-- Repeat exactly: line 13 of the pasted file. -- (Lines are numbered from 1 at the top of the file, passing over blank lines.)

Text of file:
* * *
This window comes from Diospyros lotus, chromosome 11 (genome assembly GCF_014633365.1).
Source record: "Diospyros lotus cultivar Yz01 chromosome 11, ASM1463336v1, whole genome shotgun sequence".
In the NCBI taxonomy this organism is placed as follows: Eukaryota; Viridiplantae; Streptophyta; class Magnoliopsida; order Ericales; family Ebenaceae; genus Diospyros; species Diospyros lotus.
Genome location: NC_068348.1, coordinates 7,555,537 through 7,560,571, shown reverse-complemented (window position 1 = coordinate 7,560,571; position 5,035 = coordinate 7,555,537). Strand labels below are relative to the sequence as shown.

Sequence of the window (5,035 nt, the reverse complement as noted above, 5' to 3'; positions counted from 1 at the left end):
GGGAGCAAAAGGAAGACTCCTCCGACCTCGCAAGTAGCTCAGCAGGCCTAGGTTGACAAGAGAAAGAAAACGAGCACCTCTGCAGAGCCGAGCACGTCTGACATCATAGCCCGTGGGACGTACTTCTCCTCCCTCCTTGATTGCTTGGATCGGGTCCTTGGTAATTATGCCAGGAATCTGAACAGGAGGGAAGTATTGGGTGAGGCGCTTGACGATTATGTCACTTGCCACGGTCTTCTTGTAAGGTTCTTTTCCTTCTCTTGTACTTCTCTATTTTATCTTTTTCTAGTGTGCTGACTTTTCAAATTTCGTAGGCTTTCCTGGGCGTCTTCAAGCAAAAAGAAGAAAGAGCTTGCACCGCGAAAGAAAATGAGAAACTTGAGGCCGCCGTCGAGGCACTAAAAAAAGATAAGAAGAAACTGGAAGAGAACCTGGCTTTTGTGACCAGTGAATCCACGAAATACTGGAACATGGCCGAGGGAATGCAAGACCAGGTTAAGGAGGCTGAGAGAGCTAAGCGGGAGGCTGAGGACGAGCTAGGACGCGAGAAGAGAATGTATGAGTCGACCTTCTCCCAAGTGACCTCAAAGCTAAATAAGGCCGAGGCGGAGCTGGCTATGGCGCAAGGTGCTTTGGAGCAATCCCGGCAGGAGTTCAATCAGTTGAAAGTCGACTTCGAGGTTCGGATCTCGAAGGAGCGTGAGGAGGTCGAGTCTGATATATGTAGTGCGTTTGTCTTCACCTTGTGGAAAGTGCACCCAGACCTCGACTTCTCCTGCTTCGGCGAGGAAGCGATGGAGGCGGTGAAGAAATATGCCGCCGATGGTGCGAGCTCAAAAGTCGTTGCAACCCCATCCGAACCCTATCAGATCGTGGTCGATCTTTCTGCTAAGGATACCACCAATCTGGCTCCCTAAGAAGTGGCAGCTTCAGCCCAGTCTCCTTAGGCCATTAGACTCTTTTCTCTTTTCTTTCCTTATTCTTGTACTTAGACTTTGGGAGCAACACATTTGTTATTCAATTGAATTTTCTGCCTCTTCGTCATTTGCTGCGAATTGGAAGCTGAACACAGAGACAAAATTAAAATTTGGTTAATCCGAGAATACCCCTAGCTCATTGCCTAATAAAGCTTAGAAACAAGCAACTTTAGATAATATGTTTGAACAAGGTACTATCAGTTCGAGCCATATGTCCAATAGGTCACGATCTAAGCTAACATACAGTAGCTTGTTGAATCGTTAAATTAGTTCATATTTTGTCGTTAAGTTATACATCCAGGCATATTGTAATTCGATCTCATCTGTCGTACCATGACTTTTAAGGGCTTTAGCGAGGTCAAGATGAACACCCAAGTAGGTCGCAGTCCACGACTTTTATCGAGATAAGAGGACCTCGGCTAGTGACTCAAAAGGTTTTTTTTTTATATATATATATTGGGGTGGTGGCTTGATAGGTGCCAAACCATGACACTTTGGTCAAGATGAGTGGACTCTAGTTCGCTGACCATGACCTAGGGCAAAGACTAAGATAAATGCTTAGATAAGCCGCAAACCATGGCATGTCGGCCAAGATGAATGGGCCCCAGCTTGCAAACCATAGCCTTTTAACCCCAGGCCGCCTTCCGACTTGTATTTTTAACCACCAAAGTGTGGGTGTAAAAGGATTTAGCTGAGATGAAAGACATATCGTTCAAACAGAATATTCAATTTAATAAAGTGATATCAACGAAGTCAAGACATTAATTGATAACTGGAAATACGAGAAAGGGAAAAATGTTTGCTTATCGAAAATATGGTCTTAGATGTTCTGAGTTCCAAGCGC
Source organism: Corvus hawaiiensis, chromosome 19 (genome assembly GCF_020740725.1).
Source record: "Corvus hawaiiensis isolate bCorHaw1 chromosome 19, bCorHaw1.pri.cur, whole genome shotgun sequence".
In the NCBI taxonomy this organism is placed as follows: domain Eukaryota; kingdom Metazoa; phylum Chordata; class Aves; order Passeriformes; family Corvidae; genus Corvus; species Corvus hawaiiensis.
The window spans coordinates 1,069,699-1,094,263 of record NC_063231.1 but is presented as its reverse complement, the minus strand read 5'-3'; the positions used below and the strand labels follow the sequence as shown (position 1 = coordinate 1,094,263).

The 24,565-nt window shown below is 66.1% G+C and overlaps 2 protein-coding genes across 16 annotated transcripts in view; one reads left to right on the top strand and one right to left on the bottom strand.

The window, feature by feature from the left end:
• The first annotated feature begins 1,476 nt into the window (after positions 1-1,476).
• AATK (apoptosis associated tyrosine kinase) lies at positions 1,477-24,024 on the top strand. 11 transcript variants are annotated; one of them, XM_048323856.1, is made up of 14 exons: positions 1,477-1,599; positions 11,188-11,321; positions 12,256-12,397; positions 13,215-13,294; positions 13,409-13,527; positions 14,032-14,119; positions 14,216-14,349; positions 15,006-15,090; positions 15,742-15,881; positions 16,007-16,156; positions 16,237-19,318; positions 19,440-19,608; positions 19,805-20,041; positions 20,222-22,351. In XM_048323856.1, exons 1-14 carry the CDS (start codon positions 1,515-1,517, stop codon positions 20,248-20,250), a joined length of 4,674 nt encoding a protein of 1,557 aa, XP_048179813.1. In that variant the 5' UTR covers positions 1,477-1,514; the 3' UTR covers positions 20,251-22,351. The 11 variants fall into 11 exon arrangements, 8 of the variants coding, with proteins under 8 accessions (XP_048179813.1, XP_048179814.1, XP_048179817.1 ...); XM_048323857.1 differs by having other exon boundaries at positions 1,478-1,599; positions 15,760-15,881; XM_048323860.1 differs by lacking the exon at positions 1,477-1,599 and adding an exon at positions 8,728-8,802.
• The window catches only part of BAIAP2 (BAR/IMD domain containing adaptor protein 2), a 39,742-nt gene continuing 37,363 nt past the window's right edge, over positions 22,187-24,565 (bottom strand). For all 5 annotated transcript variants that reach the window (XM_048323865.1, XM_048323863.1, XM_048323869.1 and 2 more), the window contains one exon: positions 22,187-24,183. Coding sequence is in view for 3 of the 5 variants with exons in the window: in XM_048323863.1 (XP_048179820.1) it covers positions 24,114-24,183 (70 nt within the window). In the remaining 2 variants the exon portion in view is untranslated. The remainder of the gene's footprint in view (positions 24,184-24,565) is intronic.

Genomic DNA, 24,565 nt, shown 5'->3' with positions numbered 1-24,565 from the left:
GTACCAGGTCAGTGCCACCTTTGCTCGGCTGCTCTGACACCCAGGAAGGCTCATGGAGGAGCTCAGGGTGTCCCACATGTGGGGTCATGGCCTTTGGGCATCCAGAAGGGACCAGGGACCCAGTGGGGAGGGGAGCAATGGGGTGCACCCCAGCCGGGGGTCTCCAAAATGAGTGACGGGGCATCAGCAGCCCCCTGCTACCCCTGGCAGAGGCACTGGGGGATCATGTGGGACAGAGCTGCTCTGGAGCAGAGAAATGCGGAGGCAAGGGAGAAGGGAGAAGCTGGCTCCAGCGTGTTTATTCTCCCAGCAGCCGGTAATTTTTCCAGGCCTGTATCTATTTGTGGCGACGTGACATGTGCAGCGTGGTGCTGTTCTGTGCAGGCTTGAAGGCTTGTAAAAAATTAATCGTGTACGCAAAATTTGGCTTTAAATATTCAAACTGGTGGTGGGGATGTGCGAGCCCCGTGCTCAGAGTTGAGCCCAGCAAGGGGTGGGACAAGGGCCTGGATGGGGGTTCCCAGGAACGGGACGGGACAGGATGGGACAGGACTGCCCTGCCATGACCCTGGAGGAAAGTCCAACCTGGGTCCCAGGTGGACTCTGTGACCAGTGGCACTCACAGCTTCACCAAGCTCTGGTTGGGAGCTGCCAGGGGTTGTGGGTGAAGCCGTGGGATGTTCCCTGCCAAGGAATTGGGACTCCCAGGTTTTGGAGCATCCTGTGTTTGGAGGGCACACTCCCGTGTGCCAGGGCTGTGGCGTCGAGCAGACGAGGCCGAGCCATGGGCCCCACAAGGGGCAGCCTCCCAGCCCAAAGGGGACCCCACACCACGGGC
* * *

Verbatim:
• The first annotated feature begins 1,476 nt into the window (after positions 1-1,476).